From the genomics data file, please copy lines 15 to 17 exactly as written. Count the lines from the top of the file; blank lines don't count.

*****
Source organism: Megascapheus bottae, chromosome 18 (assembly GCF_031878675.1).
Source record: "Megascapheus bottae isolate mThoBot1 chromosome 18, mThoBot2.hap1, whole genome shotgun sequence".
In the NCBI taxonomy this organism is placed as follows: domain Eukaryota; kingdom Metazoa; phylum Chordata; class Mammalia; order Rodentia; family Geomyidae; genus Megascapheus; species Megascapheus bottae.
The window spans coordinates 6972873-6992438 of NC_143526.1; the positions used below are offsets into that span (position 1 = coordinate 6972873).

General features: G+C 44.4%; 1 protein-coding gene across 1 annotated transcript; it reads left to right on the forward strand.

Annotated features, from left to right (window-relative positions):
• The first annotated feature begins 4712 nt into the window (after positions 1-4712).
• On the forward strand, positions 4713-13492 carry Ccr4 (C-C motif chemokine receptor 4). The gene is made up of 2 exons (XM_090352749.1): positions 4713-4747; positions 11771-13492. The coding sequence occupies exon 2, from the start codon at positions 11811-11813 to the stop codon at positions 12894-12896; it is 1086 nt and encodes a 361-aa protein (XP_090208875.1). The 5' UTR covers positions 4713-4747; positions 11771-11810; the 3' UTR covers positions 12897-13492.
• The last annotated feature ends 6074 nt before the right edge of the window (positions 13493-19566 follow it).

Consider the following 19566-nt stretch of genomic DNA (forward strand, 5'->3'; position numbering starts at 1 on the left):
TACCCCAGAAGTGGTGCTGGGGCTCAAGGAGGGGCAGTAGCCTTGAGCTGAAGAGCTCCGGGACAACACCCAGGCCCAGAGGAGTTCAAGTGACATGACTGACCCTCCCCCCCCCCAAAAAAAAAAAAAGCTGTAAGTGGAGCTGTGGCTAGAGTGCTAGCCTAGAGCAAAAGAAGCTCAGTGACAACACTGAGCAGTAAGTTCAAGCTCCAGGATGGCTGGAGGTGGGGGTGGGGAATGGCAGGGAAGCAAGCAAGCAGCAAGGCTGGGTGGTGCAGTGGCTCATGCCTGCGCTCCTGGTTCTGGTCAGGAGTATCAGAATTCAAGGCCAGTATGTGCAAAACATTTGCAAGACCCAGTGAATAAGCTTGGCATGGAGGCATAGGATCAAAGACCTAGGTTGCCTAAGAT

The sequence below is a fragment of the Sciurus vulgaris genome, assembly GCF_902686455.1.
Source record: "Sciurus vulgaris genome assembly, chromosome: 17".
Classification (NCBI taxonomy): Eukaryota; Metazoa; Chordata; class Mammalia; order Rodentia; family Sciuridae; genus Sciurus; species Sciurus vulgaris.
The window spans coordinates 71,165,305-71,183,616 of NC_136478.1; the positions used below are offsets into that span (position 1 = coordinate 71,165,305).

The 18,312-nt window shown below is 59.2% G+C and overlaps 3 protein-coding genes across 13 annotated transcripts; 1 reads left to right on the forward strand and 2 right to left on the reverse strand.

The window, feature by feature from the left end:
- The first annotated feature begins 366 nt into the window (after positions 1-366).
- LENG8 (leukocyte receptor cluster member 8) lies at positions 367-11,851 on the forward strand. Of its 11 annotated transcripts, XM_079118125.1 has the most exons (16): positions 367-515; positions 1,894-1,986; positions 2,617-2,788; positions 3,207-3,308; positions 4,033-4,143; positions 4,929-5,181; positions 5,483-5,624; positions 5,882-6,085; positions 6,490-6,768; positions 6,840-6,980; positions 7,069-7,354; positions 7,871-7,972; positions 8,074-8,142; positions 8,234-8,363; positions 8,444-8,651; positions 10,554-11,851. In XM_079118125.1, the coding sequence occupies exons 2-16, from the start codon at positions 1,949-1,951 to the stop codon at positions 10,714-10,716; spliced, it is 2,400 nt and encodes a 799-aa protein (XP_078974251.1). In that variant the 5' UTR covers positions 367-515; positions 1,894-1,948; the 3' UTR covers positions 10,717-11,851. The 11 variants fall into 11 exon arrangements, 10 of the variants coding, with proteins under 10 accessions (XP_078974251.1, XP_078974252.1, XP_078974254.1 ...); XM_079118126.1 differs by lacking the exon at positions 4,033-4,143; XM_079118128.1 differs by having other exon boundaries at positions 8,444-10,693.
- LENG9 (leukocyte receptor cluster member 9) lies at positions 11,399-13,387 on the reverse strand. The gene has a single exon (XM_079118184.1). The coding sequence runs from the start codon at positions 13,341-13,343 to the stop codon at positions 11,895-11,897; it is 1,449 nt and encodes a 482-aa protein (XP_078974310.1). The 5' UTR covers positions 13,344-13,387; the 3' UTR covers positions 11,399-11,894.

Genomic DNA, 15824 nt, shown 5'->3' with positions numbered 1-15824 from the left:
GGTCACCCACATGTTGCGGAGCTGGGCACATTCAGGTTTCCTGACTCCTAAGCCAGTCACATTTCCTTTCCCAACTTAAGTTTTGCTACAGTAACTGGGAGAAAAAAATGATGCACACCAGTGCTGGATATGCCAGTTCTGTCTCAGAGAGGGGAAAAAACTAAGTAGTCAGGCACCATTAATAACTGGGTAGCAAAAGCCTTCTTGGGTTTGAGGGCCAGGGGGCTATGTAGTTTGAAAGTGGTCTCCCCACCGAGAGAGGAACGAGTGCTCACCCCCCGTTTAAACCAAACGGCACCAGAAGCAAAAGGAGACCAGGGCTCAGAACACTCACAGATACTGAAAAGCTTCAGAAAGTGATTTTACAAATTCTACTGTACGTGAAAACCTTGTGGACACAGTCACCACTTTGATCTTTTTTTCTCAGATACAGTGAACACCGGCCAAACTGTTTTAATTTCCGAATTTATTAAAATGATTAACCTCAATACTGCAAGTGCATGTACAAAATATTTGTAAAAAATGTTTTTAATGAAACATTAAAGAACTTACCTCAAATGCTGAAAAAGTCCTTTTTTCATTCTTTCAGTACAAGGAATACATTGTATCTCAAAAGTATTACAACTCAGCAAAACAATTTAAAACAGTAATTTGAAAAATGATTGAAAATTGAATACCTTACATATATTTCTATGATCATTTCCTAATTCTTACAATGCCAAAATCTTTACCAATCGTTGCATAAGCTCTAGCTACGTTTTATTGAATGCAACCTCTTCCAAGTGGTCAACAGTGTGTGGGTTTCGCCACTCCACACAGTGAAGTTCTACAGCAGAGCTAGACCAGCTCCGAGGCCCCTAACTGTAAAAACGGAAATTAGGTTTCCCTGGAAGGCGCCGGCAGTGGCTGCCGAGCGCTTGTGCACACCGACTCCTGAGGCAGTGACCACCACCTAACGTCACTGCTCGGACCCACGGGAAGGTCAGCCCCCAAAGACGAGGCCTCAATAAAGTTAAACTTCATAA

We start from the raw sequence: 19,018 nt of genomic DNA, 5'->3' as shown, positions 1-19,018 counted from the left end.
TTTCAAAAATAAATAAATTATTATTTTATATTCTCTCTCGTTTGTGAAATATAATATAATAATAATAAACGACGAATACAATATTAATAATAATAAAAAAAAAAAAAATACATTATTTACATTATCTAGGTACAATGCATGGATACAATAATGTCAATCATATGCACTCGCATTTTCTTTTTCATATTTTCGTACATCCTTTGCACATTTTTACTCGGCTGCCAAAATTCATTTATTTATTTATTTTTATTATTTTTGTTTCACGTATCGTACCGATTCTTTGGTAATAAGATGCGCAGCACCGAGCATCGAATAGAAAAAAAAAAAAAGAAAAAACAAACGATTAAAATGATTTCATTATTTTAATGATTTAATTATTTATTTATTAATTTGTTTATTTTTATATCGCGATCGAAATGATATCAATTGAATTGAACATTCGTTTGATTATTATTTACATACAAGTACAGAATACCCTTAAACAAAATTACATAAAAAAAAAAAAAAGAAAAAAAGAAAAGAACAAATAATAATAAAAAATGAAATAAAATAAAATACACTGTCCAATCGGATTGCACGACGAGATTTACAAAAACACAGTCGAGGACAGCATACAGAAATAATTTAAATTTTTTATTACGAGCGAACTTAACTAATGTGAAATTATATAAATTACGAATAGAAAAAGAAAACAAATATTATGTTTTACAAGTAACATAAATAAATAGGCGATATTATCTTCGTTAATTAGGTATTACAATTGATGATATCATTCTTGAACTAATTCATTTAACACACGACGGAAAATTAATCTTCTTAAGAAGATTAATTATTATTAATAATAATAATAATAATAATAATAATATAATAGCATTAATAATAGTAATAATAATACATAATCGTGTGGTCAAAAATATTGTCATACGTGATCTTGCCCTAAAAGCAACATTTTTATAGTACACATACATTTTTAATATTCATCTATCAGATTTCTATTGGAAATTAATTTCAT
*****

The window spans coordinates 71,165,305-71,183,616 of NC_136478.1; the positions used below are offsets into that span (position 1 = coordinate 71,165,305).

The 18,312-nt window shown below is 59.2% G+C and overlaps 3 protein-coding genes across 13 annotated transcripts; 1 reads left to right on the forward strand and 2 right to left on the reverse strand.

The window, feature by feature from the left end: